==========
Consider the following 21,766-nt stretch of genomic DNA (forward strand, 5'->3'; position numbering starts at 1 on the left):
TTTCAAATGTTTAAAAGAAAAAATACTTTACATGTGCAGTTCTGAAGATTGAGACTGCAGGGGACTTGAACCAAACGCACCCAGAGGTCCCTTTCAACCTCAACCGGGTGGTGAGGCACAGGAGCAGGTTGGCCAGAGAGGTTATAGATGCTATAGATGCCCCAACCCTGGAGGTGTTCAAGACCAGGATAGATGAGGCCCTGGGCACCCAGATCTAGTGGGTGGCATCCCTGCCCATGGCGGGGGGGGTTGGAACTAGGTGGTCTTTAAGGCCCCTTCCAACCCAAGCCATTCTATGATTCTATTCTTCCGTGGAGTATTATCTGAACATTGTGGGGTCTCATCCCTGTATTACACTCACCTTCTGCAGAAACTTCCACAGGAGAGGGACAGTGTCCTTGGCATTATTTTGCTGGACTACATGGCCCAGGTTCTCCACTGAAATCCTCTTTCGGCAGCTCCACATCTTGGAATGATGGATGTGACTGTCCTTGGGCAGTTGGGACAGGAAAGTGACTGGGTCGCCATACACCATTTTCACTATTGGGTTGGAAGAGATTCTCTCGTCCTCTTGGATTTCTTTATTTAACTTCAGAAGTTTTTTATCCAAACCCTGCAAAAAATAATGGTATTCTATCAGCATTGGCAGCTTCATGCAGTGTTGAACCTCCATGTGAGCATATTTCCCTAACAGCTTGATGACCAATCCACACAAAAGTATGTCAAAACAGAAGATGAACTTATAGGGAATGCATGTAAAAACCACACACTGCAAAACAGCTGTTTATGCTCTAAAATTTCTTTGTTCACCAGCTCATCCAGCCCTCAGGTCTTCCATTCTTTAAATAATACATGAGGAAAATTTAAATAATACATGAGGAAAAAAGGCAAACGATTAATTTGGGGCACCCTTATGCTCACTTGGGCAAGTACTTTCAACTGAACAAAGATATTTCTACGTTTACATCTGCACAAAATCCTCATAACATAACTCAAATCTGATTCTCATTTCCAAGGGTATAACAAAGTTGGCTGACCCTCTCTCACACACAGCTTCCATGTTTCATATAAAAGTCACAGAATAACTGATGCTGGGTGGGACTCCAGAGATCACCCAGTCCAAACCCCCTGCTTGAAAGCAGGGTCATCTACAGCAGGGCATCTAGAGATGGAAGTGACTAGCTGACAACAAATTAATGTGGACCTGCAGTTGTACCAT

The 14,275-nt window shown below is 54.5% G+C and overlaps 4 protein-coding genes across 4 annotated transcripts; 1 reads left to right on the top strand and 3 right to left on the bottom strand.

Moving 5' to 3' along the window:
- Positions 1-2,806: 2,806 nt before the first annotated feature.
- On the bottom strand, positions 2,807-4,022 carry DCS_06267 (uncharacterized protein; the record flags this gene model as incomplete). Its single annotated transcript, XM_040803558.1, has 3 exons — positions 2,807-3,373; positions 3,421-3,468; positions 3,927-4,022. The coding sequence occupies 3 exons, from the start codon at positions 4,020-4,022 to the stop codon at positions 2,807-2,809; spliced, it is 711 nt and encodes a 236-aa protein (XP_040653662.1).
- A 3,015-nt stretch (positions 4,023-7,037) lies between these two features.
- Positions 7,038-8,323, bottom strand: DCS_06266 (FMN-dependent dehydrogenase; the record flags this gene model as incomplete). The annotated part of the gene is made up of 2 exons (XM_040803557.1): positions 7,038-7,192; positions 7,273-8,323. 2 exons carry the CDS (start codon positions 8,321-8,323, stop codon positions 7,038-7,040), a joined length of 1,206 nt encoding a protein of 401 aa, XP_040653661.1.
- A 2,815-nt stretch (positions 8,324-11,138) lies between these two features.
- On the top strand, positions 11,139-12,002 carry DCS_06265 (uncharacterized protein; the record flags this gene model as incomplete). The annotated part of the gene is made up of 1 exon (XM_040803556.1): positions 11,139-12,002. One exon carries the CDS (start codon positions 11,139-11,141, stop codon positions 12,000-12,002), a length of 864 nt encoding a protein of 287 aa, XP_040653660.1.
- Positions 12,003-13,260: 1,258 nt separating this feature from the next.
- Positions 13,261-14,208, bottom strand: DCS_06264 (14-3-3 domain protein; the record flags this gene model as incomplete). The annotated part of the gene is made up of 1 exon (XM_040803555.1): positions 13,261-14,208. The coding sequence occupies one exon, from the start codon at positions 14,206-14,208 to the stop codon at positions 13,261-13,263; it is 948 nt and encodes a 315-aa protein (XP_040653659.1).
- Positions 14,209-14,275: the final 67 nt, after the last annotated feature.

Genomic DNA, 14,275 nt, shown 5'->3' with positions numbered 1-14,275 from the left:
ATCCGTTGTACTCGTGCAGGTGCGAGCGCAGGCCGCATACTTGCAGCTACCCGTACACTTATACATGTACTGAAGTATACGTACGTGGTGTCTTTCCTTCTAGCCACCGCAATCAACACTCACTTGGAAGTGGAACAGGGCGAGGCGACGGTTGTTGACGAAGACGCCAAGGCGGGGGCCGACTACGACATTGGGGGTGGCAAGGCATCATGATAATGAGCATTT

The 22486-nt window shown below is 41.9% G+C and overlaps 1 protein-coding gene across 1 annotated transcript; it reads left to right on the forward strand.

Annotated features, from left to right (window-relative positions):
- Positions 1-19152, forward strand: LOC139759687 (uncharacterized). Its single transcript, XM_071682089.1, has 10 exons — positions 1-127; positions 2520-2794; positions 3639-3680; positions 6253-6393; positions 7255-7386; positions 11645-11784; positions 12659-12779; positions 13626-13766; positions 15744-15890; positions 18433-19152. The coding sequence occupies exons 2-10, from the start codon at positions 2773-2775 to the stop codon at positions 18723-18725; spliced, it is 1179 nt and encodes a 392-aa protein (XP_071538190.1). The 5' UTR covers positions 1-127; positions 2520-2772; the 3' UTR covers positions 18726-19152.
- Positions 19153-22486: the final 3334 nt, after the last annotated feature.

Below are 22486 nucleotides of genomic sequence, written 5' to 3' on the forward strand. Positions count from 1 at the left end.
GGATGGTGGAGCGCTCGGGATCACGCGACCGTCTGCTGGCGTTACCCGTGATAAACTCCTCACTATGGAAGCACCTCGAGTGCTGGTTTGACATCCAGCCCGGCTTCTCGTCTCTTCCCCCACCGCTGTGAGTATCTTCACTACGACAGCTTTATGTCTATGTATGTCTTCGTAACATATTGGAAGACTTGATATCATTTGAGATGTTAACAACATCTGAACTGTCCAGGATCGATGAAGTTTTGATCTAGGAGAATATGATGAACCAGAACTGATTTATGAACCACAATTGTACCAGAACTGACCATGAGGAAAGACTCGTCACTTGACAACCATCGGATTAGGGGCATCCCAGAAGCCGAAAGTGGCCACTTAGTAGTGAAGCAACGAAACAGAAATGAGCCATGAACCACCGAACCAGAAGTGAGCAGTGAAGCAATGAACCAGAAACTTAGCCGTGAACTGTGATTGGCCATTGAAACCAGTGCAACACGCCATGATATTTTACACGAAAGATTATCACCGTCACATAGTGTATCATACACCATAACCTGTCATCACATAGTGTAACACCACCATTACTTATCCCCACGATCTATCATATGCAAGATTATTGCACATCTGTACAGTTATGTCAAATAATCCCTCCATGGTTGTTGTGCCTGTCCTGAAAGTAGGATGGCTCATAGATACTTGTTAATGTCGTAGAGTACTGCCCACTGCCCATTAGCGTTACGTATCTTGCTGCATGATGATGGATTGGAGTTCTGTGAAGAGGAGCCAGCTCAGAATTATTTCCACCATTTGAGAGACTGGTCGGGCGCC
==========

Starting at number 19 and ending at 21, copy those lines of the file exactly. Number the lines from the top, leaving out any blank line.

- Positions 19153-22486: the final 3334 nt, after the last annotated feature.

Below are 22486 nucleotides of genomic sequence, written 5' to 3' on the forward strand. Positions count from 1 at the left end.
GGATGGTGGAGCGCTCGGGATCACGCGACCGTCTGCTGGCGTTACCCGTGATAAACTCCTCACTATGGAAGCACCTCGAGTGCTGGTTTGACATCCAGCCCGGCTTCTCGTCTCTTCCCCCACCGCTGTGAGTATCTTCACTACGACAGCTTTATGTCTATGTATGTCTTCGTAACATATTGGAAGACTTGATATCATTTGAGATGTTAACAACATCTGAACTGTCCAGGATCGATGAAGTTTTGATCTAGGAGAATATGATGAACCAGAACTGATTTATGAACCACAATTGTACCAGAACTGACCATGAGGAAAGACTCGTCACTTGACAACCATCGGATTAGGGGCATCCCAGAAGCCGAAAGTGGCCACTTAGTAGTGAAGCAACGAAACAGAAATGAGCCATGAACCACCGAACCAGAAGTGAGCAGTGAAGCAATGAACCAGAAACTTAGCCGTGAACTGTGATTGGCCATTGAAACCAGTGCAACACGCCATGATATTTTACACGAAAGATTATCACCGTCACATAGTGTATCATACACCATAACCTGTCATCACATAGTGTAACACCACCATTACTTATCCCCACGATCTATCATATGCAAGATTATTGCACATCTGTACAGTTATGTCAAATAATCCCTCCATGGTTGTTGTGCCTGTCCTGAAAGTAGGATGGCTCATAGATACTTGTTAATGTCGTAGAGTACTGCCCACTGCCCATTAGCGTTACGTATCTTGCTGCATGATGATGGATTGGAGTTCTGTGAAGAGGAGCCAGCTCAGAATTATTTCCACCATTTGAGAGACTGGTCGGGCGCC